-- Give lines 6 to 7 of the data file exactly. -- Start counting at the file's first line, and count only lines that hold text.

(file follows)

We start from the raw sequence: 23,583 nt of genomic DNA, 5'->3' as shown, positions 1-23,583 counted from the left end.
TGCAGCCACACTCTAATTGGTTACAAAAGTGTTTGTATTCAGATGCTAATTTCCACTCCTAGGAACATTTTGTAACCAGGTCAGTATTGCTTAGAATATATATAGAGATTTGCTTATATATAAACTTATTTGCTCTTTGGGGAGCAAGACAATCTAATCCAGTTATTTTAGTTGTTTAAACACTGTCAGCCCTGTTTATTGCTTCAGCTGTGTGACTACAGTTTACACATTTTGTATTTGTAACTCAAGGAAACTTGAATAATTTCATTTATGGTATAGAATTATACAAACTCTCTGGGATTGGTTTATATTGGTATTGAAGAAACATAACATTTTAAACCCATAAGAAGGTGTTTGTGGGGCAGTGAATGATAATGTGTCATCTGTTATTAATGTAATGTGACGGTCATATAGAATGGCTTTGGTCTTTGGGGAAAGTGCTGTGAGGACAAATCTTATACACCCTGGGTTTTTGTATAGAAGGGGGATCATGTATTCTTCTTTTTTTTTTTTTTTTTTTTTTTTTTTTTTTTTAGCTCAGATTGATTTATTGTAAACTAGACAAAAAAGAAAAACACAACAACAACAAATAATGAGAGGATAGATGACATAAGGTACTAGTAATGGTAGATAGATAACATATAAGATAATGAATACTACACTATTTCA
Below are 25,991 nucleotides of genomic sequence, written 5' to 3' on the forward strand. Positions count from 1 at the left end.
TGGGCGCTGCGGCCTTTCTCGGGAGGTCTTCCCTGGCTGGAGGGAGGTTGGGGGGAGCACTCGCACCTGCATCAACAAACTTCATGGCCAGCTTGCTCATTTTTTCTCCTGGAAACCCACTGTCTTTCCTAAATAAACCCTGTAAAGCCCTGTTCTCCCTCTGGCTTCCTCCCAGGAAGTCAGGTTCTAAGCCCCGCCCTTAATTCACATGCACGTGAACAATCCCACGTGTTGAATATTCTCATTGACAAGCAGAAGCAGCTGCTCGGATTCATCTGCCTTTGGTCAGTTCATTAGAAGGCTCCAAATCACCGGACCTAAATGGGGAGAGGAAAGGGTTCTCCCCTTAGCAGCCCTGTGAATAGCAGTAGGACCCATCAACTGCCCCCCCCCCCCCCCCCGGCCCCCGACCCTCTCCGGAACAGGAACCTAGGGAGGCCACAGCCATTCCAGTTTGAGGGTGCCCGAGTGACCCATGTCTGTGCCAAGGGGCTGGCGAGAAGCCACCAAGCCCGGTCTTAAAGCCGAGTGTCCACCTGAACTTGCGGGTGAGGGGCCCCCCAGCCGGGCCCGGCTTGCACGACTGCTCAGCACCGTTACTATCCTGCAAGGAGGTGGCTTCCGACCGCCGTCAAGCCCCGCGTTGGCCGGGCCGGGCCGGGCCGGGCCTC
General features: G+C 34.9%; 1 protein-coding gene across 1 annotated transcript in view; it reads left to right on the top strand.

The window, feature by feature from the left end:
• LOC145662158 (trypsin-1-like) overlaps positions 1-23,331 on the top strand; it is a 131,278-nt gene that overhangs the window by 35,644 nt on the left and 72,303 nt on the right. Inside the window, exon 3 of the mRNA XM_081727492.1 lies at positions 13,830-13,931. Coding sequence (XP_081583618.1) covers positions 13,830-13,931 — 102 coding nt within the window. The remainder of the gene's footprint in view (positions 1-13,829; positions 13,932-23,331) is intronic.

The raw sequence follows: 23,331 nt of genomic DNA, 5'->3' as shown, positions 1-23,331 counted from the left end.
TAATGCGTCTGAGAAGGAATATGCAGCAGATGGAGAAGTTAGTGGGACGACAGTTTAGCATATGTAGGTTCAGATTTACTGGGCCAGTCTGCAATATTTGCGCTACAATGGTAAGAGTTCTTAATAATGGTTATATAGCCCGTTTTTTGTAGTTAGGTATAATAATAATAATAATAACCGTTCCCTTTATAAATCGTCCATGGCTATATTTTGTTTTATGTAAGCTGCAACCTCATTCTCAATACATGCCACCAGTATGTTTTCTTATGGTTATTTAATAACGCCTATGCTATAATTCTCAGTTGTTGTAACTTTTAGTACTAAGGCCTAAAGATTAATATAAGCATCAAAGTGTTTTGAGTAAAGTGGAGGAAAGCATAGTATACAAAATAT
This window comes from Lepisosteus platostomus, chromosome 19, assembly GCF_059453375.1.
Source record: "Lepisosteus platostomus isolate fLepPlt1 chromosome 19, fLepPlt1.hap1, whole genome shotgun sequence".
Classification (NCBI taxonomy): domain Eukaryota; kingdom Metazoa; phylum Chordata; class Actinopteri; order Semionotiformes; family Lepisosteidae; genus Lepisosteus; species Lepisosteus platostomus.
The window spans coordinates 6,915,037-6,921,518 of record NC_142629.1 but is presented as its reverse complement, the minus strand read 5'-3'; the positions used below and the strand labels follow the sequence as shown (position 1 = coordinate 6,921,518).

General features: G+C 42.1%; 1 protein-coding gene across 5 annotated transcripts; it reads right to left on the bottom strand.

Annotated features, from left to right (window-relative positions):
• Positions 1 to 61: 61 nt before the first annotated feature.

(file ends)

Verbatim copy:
The window, feature by feature from the left end:
• LOC145662158 (trypsin-1-like) overlaps positions 1-23,331 on the top strand; it is a 131,278-nt gene that overhangs the window by 35,644 nt on the left and 72,303 nt on the right. Inside the window, exon 3 of the mRNA XM_081727492.1 lies at positions 13,830-13,931. Coding sequence (XP_081583618.1) covers positions 13,830-13,931 — 102 coding nt within the window. The remainder of the gene's footprint in view (positions 1-13,829; positions 13,932-23,331) is intronic.